The author of the Maggie Hope Mystery series
writes about KBO, cocktails, code-breaking, and red lipstick.

Wednesday, September 30, 2009

Mr. Churchill's Typewriters

Winston Churchill's secretaries used specific typewriters — both portable and noiseless. Churchill wanted his secretaries to type his words directly, as opposed to taking them down in shorthand and then typing them up later. It caused them no end of anxious moments.

Elizabeth Layton Nel, one of his typists during World War II, had this recollection in her memoir:

"In those days, he was in the habit of dictating straight on to the typewriter, in order to save time, the war being most anxious and pressing. One used a noiseless typewriter, and as he was finished dictating, one would hand over the Minute, letter or directive ready for signing, correct, unsmudged, complete. He would then sign or initial it, buzz for the Private Secretary, and it would be dispatched, frequently topped with the bright red sign stating, 'Action This Day ' " ....

The font at the heading of this blog (and also on my web site) is from a Remington Noiseless Portable typewriter, probably very similar to those Winston Churchill's typists, including Elizabeth Layton Nel, used. The font was recreated for the computer by antique typewriter aficionado and expert Richard Polt.

According to Richard, the font was created from his own "beloved Remington Noiseless Portable Model Seven.... Using and a scanner [to create a] Remington Noiseless TrueType font that you are welcome to download here and use as you please. If you want other 'typewriter' fonts, try this site."

For all of us who love fonts, particularly old typewriter fonts, thank you Richard.


  1. Hi Susan,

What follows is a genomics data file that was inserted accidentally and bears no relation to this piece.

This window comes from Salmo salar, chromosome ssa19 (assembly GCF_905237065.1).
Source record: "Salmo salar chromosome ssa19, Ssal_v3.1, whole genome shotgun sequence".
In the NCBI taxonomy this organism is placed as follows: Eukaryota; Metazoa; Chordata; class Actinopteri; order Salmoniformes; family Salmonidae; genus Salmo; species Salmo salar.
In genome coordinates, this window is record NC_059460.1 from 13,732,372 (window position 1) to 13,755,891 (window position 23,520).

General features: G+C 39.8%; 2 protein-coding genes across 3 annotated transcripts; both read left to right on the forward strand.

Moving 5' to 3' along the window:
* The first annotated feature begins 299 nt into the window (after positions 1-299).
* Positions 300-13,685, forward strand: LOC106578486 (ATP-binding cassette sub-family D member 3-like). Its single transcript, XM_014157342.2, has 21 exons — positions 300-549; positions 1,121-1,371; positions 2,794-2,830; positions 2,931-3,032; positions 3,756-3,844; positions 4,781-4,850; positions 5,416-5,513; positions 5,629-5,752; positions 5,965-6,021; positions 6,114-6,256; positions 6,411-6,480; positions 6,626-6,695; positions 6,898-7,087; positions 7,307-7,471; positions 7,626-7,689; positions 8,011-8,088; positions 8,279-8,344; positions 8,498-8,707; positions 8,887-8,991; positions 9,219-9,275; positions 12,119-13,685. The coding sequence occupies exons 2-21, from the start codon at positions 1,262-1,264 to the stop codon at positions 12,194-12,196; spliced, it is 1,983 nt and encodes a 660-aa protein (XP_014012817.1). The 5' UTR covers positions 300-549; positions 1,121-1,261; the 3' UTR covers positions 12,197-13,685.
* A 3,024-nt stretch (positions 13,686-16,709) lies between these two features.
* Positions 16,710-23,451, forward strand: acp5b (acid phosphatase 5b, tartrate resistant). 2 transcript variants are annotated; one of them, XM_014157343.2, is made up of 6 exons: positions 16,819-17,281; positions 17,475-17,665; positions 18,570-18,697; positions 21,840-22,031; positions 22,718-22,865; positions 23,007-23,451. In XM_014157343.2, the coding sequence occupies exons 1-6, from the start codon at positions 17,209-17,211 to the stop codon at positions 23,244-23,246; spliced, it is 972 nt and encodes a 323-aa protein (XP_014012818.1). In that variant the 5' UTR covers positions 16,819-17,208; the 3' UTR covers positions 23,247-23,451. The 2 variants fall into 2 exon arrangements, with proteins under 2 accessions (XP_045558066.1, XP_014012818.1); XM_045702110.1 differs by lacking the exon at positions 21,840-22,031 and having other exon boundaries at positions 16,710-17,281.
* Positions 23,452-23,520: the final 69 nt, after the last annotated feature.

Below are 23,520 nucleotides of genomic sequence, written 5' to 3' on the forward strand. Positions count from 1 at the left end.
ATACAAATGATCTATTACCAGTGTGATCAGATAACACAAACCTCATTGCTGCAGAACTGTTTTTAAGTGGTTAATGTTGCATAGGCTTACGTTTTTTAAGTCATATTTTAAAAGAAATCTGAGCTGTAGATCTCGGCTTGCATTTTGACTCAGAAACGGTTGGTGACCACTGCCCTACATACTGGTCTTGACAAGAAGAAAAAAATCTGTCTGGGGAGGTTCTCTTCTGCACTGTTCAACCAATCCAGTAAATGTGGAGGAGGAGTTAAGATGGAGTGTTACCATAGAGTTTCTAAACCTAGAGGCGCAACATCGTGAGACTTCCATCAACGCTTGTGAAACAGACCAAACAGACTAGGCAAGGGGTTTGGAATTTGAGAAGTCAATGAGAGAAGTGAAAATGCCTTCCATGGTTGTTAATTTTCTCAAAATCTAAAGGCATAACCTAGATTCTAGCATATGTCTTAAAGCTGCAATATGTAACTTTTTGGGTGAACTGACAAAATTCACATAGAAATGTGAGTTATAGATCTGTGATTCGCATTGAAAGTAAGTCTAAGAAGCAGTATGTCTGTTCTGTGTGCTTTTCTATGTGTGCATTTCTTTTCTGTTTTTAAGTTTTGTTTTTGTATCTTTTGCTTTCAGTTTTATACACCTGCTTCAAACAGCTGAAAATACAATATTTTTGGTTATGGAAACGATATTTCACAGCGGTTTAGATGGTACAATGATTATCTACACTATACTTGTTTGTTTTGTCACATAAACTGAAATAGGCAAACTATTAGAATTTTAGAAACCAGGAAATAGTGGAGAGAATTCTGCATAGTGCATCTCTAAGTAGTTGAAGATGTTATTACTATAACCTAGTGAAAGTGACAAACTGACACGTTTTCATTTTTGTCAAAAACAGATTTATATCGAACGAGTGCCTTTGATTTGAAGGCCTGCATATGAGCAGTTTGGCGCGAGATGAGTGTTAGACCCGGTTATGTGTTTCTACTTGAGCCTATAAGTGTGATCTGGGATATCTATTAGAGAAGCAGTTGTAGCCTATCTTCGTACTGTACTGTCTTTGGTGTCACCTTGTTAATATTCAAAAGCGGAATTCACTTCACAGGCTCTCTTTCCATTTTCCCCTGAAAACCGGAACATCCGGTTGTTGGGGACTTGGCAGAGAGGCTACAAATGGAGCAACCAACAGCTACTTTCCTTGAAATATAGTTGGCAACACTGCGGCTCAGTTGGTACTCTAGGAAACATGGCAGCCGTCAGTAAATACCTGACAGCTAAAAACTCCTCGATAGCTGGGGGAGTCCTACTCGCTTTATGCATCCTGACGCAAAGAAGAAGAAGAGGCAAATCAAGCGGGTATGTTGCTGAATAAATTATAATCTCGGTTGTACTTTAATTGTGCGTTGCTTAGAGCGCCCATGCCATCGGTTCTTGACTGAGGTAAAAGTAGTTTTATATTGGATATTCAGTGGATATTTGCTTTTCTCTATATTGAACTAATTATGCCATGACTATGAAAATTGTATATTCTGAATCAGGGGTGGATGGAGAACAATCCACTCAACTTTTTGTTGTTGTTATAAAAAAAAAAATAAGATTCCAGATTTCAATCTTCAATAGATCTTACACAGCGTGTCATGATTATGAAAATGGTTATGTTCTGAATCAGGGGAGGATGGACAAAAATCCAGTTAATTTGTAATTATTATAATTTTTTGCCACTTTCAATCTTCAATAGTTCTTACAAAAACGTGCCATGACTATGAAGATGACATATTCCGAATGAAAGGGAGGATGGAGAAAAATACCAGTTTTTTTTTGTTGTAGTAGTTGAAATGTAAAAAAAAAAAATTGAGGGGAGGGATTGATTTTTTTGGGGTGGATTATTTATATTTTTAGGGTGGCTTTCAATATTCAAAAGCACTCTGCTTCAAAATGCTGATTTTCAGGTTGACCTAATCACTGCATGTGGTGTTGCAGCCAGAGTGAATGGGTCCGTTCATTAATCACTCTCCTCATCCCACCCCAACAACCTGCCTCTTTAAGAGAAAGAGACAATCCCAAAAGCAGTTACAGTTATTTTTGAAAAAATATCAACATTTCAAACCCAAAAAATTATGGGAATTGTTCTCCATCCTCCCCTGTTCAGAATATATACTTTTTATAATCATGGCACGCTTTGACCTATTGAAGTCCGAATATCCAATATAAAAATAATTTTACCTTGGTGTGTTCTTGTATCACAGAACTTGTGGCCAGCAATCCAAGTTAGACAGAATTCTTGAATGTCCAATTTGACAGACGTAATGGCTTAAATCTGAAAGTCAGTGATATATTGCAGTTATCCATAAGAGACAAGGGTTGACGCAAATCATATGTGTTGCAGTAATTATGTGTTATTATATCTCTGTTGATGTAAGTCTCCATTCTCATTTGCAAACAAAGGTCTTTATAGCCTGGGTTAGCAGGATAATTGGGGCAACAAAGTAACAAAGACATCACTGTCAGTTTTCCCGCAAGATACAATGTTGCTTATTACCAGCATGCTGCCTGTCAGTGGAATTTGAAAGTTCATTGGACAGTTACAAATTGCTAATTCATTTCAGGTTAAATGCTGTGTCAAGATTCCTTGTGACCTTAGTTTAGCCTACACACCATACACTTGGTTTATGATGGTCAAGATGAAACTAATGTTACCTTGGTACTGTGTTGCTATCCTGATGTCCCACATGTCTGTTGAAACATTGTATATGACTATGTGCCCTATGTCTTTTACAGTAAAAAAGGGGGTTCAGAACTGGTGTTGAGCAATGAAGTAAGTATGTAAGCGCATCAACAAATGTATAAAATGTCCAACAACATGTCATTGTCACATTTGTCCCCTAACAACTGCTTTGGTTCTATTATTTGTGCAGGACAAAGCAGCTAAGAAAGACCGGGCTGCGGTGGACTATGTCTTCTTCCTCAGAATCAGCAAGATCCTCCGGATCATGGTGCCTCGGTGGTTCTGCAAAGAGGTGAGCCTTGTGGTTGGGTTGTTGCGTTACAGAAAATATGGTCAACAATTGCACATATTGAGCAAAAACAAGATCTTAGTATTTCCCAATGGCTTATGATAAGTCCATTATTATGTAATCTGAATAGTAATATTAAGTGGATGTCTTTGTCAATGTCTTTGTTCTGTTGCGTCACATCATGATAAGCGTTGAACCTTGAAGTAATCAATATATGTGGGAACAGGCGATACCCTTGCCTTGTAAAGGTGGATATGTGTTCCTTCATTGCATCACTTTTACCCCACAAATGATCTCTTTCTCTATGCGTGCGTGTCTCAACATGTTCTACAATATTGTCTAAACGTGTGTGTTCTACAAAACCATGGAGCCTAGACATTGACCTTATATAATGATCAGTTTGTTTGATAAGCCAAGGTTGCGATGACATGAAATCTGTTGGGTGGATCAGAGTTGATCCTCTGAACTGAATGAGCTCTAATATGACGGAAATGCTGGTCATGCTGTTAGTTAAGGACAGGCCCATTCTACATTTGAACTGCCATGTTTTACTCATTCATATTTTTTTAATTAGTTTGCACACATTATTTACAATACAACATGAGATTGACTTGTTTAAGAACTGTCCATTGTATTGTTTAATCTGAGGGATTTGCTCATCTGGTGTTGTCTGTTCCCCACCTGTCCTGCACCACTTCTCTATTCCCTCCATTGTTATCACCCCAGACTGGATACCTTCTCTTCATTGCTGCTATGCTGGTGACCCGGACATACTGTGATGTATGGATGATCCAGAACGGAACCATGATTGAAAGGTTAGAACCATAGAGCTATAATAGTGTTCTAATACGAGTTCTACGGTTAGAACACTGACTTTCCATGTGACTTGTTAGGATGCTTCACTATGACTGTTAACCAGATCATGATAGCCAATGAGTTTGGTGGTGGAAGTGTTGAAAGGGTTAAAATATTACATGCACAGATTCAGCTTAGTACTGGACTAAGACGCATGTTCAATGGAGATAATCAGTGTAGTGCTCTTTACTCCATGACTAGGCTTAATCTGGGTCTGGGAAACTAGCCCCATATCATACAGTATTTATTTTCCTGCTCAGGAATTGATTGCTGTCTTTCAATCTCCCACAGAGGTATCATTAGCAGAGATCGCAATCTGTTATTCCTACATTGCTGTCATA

I enjoyed reading about Mr. Churchill’s Secretary.

    There is a remarkable collective experience that we all have towards typing and an incredible nostalgia for the typewriter, with an intellectual and emotional investment in it as the symbol of writing.

    I am a collector of 19th century typewriters (1880s & 1890s) and have been enthralled with them for twenty years. There was an incredible variety of ingeniously designed typewriters from the latter part of the 19th century, with over 300 models coming forth from many industrialized countries.

    For anyone interested in seeing some of the world’s first typewriters, please visit my website.

    Happy typing and all the best with your new book.

    Martin Howard

  2. Dear Martin,

    Thank you so much for your kind words.

    I looked at your site and it is BEAUTIFUL. What gorgeous machines and the site design is lovely as well.

    All best wishes!


  3. Thank you Susan for your kind enthusiasm.
    I am so pleased that you love these early typewriters too.


  4. A few years ago, I gave Tony a vintage typewriter for Christmas. It's an apple red Smith & Corona. I can't remember the year it's from, but I'll send you a photo of it. Our nephews have enjoyed playing with it, so I need to repair the ribbon. It's such a beautiful writing tool. I adore old typewriter fonts, too! The man I got the typewriter from also made jewelry out of vintage typewriter keys, and it was beautiful stuff.